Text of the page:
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Deconstructing a Hate Group

917. Nine-hundred and seventeen. According to the Southern Poverty Law Center (SPLC), there are currently 917 active hate groups in the U.S. with the exception of Alaska or Hawai’I. According to the FBI, a hate group’s primary purpose is to promote animosity, hostility, malice, and fear against persons belonging to a race, religion, ethnicity/national origin, sexual orientation, gender identity, disability other designated sector of society which differs from that of members of the organization. But, why?

It begins with our socialization, the way we pass things from generation to generation. Children are taught to walk, talk, identify the differences between the colors white or red and black or green. As a child is taught that white depicts goodness, righteousness, purity, intelligence, superiority to any other race or ethnicity, the mindset of a future hate group member begins.

Recruitment as in any other group is the primary way to get new members. It’s not simple for a hate group to find a prospective recruit but they do know how and where to look. It’s not as though a hate group member can approach a white kid walking down the street and ask, “Do you hate towel heads?” They do look for kids that hang out by themselves, they look at how they dress, notice any tattoos and symbols. They tend to flock towards members that love the military, police officers, and any other occupation where people have been tactically trained with access to weapons. Here’s an example. Suzee, from a small town below the Mason-Dixon Line, joins the military and this is her first time away from home. She’s seventeen years old, shy and stays to herself. One of her supervisors notices Suzee spends most of her time by herself. He tells her about an outdoor get-together and she should come to check it out. Suzee feels her supervisor would not lead her wrong so she goes. She meets many people and starts hanging out with that group. There it is, recruit, socialization, then hate group member. Now Suzee is a recruiter.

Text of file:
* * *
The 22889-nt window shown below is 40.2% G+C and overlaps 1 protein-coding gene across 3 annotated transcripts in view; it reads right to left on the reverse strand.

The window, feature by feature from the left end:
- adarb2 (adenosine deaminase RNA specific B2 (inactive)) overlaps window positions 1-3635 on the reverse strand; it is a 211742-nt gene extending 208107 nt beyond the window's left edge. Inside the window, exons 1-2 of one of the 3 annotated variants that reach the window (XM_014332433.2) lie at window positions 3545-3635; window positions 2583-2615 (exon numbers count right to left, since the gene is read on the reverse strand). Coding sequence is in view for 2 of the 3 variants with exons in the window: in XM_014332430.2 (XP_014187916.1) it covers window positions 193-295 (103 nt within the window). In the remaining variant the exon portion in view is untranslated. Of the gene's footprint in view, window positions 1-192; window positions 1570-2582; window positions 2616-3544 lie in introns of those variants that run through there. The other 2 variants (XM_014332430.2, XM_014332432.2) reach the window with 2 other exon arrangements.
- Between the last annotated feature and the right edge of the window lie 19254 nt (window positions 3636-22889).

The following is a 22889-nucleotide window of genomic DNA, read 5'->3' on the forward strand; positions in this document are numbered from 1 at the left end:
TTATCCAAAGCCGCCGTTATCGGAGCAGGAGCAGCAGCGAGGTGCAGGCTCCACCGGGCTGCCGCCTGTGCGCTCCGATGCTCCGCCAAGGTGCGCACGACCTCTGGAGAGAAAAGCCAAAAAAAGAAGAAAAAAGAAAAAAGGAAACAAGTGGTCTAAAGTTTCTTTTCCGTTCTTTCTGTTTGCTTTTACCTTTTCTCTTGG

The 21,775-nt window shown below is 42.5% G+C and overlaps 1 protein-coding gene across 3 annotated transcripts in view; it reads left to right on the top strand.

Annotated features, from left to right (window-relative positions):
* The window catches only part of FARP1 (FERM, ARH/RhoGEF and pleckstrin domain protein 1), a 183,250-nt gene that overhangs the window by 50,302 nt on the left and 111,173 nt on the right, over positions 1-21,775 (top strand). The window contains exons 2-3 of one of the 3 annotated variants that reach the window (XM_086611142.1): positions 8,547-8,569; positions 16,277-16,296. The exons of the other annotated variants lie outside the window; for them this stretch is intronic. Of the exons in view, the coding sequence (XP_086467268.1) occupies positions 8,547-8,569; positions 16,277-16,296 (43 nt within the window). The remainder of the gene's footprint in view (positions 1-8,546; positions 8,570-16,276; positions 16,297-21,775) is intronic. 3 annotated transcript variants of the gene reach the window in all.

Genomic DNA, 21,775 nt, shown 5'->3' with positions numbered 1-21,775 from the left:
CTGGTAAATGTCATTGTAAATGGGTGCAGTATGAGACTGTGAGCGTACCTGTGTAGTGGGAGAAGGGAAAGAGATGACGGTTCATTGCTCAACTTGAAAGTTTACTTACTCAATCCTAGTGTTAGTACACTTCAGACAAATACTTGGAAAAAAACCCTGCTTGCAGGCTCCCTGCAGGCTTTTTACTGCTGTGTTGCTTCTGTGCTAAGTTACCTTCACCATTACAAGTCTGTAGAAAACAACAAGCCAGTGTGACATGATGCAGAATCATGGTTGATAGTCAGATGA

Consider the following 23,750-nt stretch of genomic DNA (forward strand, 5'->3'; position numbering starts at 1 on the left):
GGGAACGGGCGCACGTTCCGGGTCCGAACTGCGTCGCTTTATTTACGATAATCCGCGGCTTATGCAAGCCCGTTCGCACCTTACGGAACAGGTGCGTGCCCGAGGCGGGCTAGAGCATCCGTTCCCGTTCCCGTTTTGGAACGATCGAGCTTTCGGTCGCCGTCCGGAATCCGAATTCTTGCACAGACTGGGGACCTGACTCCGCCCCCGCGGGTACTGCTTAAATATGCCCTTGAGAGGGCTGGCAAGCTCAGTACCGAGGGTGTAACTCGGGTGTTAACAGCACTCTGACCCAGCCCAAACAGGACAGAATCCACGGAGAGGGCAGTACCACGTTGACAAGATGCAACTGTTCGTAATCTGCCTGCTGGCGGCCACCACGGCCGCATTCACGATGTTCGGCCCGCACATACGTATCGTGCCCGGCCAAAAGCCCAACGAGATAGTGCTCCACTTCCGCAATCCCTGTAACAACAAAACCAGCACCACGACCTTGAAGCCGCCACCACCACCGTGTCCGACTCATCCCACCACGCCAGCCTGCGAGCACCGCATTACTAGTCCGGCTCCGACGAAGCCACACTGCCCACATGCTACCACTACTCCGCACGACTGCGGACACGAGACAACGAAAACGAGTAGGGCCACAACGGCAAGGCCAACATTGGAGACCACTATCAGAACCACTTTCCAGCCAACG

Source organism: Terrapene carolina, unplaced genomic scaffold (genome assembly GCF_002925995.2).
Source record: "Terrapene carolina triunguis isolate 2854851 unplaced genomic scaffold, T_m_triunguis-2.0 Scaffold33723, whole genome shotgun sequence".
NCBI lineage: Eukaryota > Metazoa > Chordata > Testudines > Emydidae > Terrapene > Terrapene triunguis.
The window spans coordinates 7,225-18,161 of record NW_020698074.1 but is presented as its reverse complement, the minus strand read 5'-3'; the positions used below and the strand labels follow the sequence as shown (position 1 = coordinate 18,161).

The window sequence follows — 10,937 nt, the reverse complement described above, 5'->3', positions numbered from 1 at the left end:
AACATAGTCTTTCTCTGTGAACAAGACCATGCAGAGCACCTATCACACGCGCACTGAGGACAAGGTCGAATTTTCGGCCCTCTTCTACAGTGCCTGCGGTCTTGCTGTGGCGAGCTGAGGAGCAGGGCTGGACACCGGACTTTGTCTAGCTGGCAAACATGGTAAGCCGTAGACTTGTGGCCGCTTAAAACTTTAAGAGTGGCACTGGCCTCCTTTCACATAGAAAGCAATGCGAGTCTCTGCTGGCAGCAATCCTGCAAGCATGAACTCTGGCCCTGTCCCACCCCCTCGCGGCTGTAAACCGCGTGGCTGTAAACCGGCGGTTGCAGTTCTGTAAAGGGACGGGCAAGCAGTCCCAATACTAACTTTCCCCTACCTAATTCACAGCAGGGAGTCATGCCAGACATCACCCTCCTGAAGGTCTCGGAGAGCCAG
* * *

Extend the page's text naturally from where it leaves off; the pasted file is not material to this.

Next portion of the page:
How can a hate group be identified? Hate groups tend to have symbols and number tattoos as a means of claiming their own. Unfortunately, some symbols these groups use are good symbols turned into something hateful, used to intimidate and create fear. One of the most recognized symbols is a burning cross used by the Ku Klux Klan. People have left their home leaving everything behind because of a burning cross in their yard.

Hate groups have their own ideology and some of it is taken from the Bible. Some take bits and pieces, put them together, and say their ideology is based on the Bible. Sounds credible. Other groups have also clung to Article 1 Section 3 of the Constitution of the U.S.!/articles/1/essays/6/three-fifths-clause which implies that blacks were only counted as 3/5 of a person.

Hate groups appear to have two purposes to exist. First, creating fear, malice, and hostility between their race and the race they consider inferior. Second, they are a group of like-minded people who hunt, have picnics, meetings, hang out, and much more just like any other social club or not. The difference between them, however, is their desire isn’t to fellowship because of a shared hobby — it is because of shared common hate. When groups ban together with hate at their core, extremist views, harmful actions and dangerous ideologies develop.

Hate will not go away so we must face it and do something. Before you have another unpleasant encounter with someone who doesn’t look like you contact me. Institute for Racial Equity 757.748.2590 email and website Call me now and learn more about hate groups or how to handle hate! 757.748.2590

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